(CNN) There's just no stopping Jack Sock at the moment. The American won his first ATP Masters title in Paris on Sunday to break into the world's top 10 and qualify for the World Tour Finals at London's O2. But could he keep that remarkable winning streak going in CNN Sport's specially designed tennis history challenge? We asked Jack to identify 10 tennis players -- past and present -- just by looking at their socks.
A British Columbia woman and her daughter described a harrowing tale of being bitten by bed bugs on a British Airways flight from Vancouver to the United Kingdom. Heather Szilagyi was on the nine-hour international flight with her fiance and her 7-year-old daughter when she said she saw the insects crawling around on the seat in front of her. “To actually see them pouring out of the back of the TV on the seat, that was actually really gross,” she told National Post.
A Pennsylvania quarterback is off his college team after he knelt for the national anthem for the second game in a row. >> Do students have to stand for the Pledge, anthem? Gyree Durante, a sophomore, is a second-string quarterback at Albright College in Reading. He said his decision to kneel was a protest against racism and social injustices in the nation. Durante, who is a native of Norristown, told WCAU: “At some point in life, there’s going to be a time when you’ve got to take a stand.
My favourite story of the day. Chapecoense secures its Brazilian Serie A status for next season, almost a year after the plane crash that devastated the team. Offered immunity from relegation, they refused & have earned their spot. https://t.co/U9K4tQp5c6
Muck Rack makes it simple to find people, tweets, or articles that mention any name, keyword, company, hashtag etc. We've compiled this guide to help you make the most of your search.
Selecting a term
Start searching tweets, articles from media outlets, articles mentioned in tweets, journalists'
names, titles and bios with some suggested searches:
Companies or Topics (e.g. iPhone, Microsoft)
Phrases (e.g. "cloud computing") — use quotes to keep the terms together
Twitter handles (e.g. @username) — returns those who have mentioned or replied to
Names (e.g. "David Pogue")
Hashtags (e.g. #sxsw, #london2012)
Bio details (e.g. vegan, Olympics, father)
Muck Rack's Advanced Search allows for many boolean operators.
Find results that mention multiple specified terms, use AND or
+. For example, ensure each result contains both Elon Musk and Mark Zuckerberg by
searching Musk AND Zuckerberg or Musk + Zuckerberg.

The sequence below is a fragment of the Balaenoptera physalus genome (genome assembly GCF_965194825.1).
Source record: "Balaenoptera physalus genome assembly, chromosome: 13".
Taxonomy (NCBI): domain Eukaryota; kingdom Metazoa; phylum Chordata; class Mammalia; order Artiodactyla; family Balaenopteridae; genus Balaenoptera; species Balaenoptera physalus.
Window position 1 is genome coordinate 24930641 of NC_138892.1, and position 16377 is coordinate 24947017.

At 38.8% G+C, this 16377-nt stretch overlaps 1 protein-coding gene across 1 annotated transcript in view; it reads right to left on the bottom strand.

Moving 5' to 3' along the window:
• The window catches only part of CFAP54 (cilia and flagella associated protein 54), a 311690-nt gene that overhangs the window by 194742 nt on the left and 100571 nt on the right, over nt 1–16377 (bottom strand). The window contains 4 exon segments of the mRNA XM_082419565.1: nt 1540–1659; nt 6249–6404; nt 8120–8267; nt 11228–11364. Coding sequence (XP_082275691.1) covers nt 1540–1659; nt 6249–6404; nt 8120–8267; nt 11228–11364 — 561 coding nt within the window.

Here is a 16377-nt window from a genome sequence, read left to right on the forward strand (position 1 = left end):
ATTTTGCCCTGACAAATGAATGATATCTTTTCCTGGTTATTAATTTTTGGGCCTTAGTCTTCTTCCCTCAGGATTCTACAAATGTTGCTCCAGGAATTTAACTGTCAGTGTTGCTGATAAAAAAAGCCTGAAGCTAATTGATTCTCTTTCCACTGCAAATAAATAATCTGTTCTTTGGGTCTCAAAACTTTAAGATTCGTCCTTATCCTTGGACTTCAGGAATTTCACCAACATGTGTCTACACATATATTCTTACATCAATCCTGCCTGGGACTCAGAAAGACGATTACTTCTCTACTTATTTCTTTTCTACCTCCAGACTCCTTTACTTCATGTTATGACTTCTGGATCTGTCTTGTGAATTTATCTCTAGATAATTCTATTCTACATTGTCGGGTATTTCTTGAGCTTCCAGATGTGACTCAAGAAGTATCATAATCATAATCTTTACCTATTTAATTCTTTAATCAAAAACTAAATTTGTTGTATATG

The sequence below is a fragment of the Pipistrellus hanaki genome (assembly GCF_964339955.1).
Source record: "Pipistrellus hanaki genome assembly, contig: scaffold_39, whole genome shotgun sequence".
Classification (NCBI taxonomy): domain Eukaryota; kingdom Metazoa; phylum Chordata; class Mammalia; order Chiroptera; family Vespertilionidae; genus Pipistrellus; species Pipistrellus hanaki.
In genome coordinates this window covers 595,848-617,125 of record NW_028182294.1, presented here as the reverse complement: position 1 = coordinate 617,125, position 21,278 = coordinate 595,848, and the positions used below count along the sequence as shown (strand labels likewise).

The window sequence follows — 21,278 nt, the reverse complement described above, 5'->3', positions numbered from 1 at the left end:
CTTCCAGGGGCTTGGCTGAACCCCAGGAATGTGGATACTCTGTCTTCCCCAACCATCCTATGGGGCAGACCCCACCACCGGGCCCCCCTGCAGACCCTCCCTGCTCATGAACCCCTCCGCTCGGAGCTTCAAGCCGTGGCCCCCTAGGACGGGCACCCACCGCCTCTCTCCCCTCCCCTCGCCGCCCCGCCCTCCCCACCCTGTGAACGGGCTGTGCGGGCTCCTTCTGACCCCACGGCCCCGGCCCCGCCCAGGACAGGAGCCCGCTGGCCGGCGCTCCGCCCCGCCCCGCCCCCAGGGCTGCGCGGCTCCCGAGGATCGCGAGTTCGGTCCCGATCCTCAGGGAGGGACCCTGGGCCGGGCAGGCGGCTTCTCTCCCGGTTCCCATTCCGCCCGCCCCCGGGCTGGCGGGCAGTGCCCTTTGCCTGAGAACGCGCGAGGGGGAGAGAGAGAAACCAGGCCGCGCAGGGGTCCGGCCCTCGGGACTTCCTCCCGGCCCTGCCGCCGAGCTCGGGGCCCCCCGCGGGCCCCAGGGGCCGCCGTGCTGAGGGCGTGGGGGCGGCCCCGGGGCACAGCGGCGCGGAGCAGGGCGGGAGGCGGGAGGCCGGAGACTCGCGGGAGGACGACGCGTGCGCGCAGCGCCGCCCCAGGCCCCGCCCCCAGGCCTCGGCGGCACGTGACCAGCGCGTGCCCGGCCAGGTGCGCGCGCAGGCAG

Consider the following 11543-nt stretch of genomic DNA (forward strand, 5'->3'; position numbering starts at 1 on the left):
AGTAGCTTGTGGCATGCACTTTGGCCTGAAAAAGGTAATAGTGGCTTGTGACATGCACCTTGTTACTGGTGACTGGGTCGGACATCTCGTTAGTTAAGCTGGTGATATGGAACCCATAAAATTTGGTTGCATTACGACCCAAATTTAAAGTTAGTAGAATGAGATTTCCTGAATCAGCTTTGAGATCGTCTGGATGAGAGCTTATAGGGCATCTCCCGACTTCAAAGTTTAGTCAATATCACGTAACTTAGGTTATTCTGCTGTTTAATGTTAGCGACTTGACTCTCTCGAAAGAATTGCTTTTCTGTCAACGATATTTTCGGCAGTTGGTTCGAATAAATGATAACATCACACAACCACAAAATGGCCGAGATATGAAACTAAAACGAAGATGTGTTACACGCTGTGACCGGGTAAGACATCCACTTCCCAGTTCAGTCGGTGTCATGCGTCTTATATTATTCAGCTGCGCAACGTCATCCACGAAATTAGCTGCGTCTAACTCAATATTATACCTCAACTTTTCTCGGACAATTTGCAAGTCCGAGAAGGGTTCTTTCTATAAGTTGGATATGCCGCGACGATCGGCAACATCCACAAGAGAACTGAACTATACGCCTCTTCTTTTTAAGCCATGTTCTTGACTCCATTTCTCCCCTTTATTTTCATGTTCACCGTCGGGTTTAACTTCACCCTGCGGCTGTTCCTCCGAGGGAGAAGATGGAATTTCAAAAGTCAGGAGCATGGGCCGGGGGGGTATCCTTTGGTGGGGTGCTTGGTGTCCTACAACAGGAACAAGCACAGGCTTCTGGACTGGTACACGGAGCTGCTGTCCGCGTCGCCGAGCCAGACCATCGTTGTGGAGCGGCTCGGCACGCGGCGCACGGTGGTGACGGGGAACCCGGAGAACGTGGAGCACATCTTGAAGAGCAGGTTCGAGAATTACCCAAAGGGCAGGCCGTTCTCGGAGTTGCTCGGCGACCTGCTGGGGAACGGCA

Use the operators OR or , to broaden your search when you'd like either of
multiple terms to appear in results. (This is the default behavior of our search when no operators
are used). For example, results will contain either cake or cookie by searching cake OR cookie or cake,cookie
Use NOT or - to subtract results from your search. For
example, searching Disney will yield results about the Walt Disney Company as well as Walt Disney
World Resort. To exclude mentions of Disney World, search for Disney -World or Disney
When using one of these operators with a phrase, enclose it in quotation marks. For example, you can
find results about smartphones excluding Apple's iPhone 4S by searching smartphone -"iPhone
Exact case matching or punctuation
If you're searching for a brand name or keyword that relies on specific punctuation marks or capitalization, you can
find results that match your exact query by adding matchcase: before the keyword you're searching for, like matchcase:E*TRADE .
Use parentheses to separate multiple
boolean phrases. For example, to find journalists talking about having fun in Disney World or
Disneyland, search for ("disney world" OR disneyland) AND fun.
An asterisk can be used to search for any variation of a root word truncated by the asterisk. For example, searching for admin* will return results for administrator, administration, administer, administered, etc.
A near operator is an AND operator where you can control the distance between the words. You can vary the distance the near operation uses by adding a forward slash and number (between 0-99) such as strawberries NEAR/10 "whipped cream", which means the strawberries must exist within 10 words of "whipped cream".